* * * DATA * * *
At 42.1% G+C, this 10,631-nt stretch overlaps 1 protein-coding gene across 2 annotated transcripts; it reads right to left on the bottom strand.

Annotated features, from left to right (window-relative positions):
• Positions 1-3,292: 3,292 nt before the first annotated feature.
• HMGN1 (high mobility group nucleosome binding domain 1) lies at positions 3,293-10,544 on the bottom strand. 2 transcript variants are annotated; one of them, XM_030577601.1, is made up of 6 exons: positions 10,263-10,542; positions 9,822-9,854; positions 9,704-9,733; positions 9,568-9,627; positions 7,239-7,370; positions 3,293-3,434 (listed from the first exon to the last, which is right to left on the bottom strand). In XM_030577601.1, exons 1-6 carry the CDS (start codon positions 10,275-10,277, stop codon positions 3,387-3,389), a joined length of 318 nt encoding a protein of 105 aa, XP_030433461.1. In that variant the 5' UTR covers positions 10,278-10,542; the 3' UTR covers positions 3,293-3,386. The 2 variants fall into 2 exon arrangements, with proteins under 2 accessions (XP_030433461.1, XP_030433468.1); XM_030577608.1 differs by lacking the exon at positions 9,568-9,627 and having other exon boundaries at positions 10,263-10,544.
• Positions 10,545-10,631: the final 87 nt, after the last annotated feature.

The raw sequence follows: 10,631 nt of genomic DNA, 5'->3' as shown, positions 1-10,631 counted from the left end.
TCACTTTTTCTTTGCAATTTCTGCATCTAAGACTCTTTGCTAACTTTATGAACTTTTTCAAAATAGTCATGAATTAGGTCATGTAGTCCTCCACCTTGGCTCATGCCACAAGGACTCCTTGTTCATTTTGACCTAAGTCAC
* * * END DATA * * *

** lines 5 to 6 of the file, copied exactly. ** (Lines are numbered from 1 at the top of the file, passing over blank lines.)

• Positions 10,545-10,631: the final 87 nt, after the last annotated feature.

The raw sequence follows: 10,631 nt of genomic DNA, 5'->3' as shown, positions 1-10,631 counted from the left end.